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Paying it forward in North Carolina

Long Beach volunteers help Hurricane Florence victims

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Long Beach residents are banding together to provide relief to victims of Hurricane Florence in North Carolina after the Category 2 storm slammed into the East Coast last week.

Florence struck the coast after moving through the mid-Atlantic Ocean as a Category 4 hurricane with strong winds and a wall of water that caused substantial flooding in both beachfront and inland communities.

For many, Florence brought back memories of Hurricane Sandy — which came ashore on Long Island in October 2012.

Waves of Hope USA, a local nonprofit organization that provides disaster relief to victims after first responders have left the scene, has teamed up with the Long Beach Fire Department, the Police Benevolent Association and other organizations to send donations to people affected by Florence.

“We’re collecting gift cards and monetary donations — no supplies this time,” said Tim Kramer, a Waves of Hope volunteer who is leading the effort, referring to last year’s massive response when hundreds of people donated supplies to be sent to victims of Hurricane Harvey in Texas. A dozen Waves of Hope volunteers flew down to the Rockport area and sent more than $40,000 in gift cards and five truckloads of donations that were piled high at St. Mary of the Isle Parish Hall in September and hand-delivered them to people in need.

Long Beach also came together last year when Surf for All, a local nonprofit organization that works with people with disabilities and special needs, raised money for people in Puerto Rico affected by Hurricane Maria.

A handful of Waves of Hope volunteers plan to travel to North Carolina within the next few weeks to deliver the donations to people who most need assistance, Kramer said. While the volunteers are not yet sure where they will travel to, they plan to visit a community “where we’re going to have a big impact,” Kramer said.

Many local departments and businesses have joined the effort by housing collection boxes where people can drop off cash, gift cards or checks, including Brands Deli, Long Beach Bagel Cafe, West End Pizza, Bungalow West, West End Beverage, Beach Bagel, Laurel Luncheonette, St. Mary of the Isle Parish Hall, the Station for Hair and the Long Beach Police Department at the traffic window.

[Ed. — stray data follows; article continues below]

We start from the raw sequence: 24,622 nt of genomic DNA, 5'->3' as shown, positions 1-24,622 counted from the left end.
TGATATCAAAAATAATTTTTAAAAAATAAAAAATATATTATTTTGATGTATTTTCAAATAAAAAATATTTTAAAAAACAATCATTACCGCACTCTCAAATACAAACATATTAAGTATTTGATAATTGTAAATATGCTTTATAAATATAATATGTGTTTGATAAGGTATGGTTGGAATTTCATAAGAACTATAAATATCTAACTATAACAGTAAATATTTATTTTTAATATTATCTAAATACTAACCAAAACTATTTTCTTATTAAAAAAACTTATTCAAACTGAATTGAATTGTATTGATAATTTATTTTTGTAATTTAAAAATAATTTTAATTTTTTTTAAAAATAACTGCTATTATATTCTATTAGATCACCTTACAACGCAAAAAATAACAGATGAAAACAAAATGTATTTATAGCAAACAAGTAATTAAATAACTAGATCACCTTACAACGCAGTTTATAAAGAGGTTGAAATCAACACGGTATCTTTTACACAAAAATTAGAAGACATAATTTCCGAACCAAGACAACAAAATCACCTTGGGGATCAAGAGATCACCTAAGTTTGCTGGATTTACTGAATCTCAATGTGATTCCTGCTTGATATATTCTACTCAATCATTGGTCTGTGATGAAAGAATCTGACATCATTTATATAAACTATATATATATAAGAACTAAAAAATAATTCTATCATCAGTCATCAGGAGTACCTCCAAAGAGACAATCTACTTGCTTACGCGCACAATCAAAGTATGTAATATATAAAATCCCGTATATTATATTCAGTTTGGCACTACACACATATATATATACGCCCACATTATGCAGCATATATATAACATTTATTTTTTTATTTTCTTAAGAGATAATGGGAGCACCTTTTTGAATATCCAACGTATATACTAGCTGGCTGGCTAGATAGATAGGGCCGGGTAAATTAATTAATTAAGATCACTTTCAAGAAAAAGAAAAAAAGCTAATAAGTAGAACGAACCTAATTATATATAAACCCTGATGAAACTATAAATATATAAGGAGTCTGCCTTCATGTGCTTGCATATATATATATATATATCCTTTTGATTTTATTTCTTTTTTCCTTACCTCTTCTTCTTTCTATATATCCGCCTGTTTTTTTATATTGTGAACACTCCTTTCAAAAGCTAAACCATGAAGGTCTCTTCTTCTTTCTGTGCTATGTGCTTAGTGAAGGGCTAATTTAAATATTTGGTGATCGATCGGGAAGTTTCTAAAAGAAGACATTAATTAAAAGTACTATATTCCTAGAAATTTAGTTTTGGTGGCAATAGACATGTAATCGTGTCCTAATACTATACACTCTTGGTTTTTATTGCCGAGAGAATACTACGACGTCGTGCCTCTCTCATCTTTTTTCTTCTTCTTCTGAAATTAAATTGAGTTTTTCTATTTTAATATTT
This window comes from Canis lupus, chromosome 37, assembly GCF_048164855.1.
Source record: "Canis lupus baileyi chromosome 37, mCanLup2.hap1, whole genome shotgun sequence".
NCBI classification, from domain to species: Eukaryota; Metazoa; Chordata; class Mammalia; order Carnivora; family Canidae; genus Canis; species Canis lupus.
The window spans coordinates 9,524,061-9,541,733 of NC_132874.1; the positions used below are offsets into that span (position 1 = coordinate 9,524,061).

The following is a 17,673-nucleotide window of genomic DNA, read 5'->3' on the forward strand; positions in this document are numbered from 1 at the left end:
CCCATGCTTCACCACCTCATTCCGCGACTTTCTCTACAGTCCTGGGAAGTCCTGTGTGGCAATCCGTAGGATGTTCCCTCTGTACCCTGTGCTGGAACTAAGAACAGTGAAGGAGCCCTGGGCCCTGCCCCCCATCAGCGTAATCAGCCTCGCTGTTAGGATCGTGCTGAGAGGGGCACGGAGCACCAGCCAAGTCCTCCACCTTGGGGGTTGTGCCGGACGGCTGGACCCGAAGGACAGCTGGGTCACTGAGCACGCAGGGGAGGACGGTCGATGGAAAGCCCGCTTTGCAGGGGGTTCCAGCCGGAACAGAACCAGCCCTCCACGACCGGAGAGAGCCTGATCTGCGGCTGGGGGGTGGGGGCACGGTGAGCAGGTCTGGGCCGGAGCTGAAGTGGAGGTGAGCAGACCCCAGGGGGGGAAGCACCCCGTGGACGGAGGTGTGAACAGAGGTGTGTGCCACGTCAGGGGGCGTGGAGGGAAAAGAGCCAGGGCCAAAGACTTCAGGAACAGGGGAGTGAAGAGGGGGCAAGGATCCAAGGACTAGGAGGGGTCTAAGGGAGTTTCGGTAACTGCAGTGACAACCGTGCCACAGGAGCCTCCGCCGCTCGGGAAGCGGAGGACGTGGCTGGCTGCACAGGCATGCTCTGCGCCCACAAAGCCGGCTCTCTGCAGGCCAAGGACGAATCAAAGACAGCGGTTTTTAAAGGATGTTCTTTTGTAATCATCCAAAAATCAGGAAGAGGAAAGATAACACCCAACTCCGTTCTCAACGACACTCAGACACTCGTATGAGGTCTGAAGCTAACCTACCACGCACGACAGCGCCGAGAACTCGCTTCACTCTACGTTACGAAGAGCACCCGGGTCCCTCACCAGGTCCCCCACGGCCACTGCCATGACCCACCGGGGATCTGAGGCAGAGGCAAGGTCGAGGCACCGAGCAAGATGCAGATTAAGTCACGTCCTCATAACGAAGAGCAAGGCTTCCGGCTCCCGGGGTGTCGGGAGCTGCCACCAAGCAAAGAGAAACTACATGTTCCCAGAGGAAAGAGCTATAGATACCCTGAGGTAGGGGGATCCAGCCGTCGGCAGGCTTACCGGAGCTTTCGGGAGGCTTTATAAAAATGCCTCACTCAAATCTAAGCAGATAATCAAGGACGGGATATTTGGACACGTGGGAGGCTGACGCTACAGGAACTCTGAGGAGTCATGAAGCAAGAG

Donations can also be made online to a GoFundMe page at https://www.gofundme.com/Hurricane-Florence-NC-WOH-USA. The goal is set at $100,000, and the effort had collected about $2,000 as of press time on Wednesday.

The volunteers also plan to collect donations at the Long Beach Chamber of Commerce Boardwalk Fair on Sept. 22 and 23 and at the Ancient Order of the Hibernians St. Brendan the Navigator Irish Day Parade and Festival on Oct. 6.

Kramer said the volunteers are also working with Operation Airdrop, a Texas-based nonprofit organization that formed after Hurricane Harvey and organizes volunteer aircraft owners and pilots to deliver supplies to disaster areas.

“Once they’re done and first responders come in and people got electricity, the debris and roads are cleared, that’s where we come in,” he said. “We’re not getting in the way of anyone’s immediate emergency effort.”

Nassau County Legislator Denise Ford and Assemblywoman Melissa Miller are involved in the relief effort and have promoted the message on social media.

“These amazing people are at it again — providing help for others who have experienced what they have,” Miller posted on her Facebook page.

“After experiencing it and knowing what it was like to have gone through this sort of crisis, and having people help us, we’re doing our part to pay it forward and help others in their time of need,” Long Beach Fire Department Chief Joe Miller said. “In conjunction with the PBA, the Kramers, Waves of Hope and the other groups, we’re going to raise money to help families that really need it down there as much as we can.”

He said the fire department intends to send two firefighters down with the Waves of Hope volunteers to hand-deliver the donations in early October.

“When people are back to their houses and going through and trying to salvage what they can, we can hopefully help them out with the gift cards — for people who don’t have much, people who maybe don’t have insurance, or don’t have the finances to cover these things, so that we can help them out,” Miller said.

Additionally, the Long Beach Community Organizations Active in Disasters, an organization that assists residents after natural disasters, has teamed up with the volunteers.

“The Long Beach COAD continues to collaborate with our partners on efforts to assist those who have been impacted by disasters, not only in our own backyard, but across the country,” said Liz Treston, chairwoman of COAD.

Treston urged people to donate gift cards from national home improvement stores, or a VISA gift card, and to refrain from sending clothing items.

“Spontaneous ‘volunteer-ism’ during a disaster impedes first responders and rescue efforts,” Treston said, “so it’s important that municipalities collaborate and communicate with their local boots on the ground.”